The National Indicator’s Report statistics are startling. According to Anne Roux of the Drexel Institute who co-authored the report,
“Seventy percent of families report that ‘some’ or ‘great effort’ was needed to access services following high school. Over one-quarter of youth on the autism spectrum receive no services once they reach early adulthood. Among youth who do not successfully connect to a job or continued education after high school, 28% never received any services after leaving high school. Not one.”
Even when adequate transition planning does take place in high school and young people are able to access services beyond high school, the transition from adolescence to adulthood is still trying. Aside from the difficulty families face in accessing supportive services, they are largely left to fend for themselves in determining which services their children require and where to get these services. Whereas in school the IEP, created in collaboration by a team of trained service providers and educators, operates as a central document for outlining all of a student’s services and goals, outside of school there is no such coordinating document and service providers seldom act as a team. And with more than 60 percent of young adults with autism having two or more health or mental health related conditions in addition to ASD, the need for providers to be working together to best support these individuals is critical.
Limited Access to Housing and Community-based Employment
Independent living and fulfilling employment within a community are two of the most important factors in quality of life for any person; adults with autism are no exception. Housing and employment represent one of the chief barriers young adults with autism and their families face to a successful transition to adulthood.
Not only are housing options difficult to navigate, but actually finding and then funding appropriate housing can seem impossible. Space in quality residential programs and a scarcity of affordable housing in general is often extremely limited and will likely become more so as children with autism age into adulthood. Funding for housing is particularly tricky for a number of reasons, including the rising cost of housing in many cities, the lack of public funding for housing awarded to individuals with disabilities, and limited opportunities for meaningful well-paid employment that would make housing more affordable.
As we have discussed elsewhere, one of the greatest challenges families and adults with autism face is “performing the balance act of promoting independence and maintaining Medicaid eligibility.” To be eligible for Medicaid housing waivers (as well as health care in general), individuals with autism cannot have more than $2,000 of assets in their name. This means that for many, working full time and saving any kind of money would potentially disqualify them for Medicaid, and they may risk losing health insurance and an opportunity for a housing waiver. And even when people do qualify for housing waivers, the wait times to receive an actual waiver can range from 6 months to more than 10 years. In New Jersey alone 1,300 people are on a waitlist to receive their Medicaid Housing waiver. And as some families wait years for their waiver, others who do receive a waiver don’t end up using it. In Ohio, 900 people with disabilities with housing waivers aren’t using them.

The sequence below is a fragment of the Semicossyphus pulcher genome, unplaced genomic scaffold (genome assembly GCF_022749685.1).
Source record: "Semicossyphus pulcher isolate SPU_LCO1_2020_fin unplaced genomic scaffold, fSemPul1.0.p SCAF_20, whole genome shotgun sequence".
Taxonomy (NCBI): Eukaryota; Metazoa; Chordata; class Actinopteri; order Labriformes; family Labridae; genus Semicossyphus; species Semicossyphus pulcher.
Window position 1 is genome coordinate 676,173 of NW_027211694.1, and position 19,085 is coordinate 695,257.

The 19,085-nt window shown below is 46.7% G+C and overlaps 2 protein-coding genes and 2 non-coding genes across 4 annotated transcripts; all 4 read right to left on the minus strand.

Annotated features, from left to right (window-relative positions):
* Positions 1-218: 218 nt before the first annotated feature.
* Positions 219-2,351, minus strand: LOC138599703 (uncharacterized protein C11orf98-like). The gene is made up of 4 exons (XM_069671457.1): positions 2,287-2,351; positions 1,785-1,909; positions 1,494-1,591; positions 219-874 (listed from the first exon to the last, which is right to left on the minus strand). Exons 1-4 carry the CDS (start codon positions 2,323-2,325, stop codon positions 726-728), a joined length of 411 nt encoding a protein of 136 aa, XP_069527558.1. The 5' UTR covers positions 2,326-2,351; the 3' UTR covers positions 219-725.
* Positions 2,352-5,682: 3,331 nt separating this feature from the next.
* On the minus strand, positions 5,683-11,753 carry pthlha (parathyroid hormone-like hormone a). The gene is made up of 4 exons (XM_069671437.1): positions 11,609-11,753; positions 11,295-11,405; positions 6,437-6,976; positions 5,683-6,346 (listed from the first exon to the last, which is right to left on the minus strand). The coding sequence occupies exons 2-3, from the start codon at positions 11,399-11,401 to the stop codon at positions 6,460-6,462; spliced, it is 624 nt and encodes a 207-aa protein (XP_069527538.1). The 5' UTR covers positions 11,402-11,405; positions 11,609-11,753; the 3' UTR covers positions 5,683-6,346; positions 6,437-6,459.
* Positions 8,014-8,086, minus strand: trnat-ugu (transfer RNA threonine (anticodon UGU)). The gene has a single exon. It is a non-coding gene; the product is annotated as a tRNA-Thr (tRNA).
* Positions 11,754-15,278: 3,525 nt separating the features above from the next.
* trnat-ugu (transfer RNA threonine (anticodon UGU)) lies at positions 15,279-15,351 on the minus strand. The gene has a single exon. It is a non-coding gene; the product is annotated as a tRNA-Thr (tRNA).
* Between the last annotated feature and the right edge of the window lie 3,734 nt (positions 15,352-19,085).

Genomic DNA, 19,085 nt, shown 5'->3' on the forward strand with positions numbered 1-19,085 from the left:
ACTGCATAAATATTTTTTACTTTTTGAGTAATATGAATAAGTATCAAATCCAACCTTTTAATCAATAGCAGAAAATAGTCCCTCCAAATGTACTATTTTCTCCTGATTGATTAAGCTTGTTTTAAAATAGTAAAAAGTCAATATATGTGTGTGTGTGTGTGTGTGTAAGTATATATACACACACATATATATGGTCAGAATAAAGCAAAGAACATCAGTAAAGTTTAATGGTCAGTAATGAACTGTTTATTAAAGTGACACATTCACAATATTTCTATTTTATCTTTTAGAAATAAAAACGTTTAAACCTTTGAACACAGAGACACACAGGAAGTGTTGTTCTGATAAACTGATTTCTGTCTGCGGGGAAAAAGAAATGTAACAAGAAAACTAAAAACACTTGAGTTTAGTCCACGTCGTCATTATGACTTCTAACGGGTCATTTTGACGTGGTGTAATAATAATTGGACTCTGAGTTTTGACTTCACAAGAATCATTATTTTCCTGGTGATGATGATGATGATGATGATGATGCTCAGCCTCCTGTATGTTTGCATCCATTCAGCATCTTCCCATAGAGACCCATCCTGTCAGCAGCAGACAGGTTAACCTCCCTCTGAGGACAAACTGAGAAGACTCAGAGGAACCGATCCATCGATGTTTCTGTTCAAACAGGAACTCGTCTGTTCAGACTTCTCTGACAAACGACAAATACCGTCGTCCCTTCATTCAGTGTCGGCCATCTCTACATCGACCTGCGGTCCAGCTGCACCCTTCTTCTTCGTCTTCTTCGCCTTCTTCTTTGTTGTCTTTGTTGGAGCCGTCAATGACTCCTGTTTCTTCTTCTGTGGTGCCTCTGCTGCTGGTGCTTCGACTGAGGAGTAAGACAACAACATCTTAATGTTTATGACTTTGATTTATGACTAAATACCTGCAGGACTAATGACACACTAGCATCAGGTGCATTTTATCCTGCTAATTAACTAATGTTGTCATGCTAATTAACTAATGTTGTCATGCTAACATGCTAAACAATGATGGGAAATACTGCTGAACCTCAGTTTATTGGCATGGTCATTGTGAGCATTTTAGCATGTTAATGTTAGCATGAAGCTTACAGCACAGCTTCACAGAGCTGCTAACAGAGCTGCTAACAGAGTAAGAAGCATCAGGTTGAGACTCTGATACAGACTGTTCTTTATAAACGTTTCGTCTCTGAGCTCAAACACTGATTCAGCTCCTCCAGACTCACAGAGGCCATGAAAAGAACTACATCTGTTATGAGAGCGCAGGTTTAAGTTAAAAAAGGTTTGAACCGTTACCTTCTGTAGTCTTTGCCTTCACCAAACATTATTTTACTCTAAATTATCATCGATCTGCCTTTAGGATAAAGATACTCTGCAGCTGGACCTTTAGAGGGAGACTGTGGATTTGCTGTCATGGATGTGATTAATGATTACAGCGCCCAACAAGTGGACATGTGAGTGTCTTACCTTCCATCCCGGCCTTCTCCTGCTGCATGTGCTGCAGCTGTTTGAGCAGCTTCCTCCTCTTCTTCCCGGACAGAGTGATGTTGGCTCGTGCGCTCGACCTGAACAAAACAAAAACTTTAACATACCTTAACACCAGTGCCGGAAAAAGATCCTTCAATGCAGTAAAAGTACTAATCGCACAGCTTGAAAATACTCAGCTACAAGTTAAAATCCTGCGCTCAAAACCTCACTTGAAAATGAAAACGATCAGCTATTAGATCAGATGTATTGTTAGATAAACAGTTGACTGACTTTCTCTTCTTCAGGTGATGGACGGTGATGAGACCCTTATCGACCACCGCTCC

While the need to maintain Medicaid eligibility can be a disincentive to finding employment, opportunities for decent, well-paid community-based work for those who do want to work can be as difficult as finding housing. For many individuals with autism, particularly those with more severe impairments, their only employment options is working in “sheltered workshops” for sub-minimum wages. And while states are beginning to pass legislation that makes paying people with disabilities sub-minimum wages illegal (notably Maryland and New Hampshire), employment opportunities are still slim.
The good news is that there is evidence that the tide is turning on this issue. Many states and organizations are developing training programs for people with disabilities and are redistributing funding to ensure that people with disabilities have a place to work in their community. Vermont is unique in this regard. In 2002 they were one of the first states to ban sheltered workshops. Individuals with disabilities living in Vermont are now more than twice as likely to find jobs in their communities than they are in other states.
Other privately funded initiatives, such as The 5,000 Initiative: Autism in the Tech Workforce are creating training programs for individuals with autism interested in working in specific industries, like technology. But such programs are few and far between and are not open to many people with autism who have more significant disabilities.
It is estimated that 500,000 individuals with autism will be exiting school and beginning their adult lives in the next decade. With such limited resources devoted to determining how to best support these young people in this transition, and with an extreme scarcity of resources, supports and services for them to access, the future is looking bleak for a half-a-million people. If we truly want to move from Autism Awareness toward Autism Acceptance, we must place equal emphasis on supporting individuals with autism at every stage of life–from infancy and adolescence all the way through adulthood. This involves ensuring that high quality transition planning is happening on time, if not earlier, that families have access to more services and supports upon their children graduating, and that states, the federal government, and the private sector work together to create increased opportunities for individuals with autism to live and work in their communities.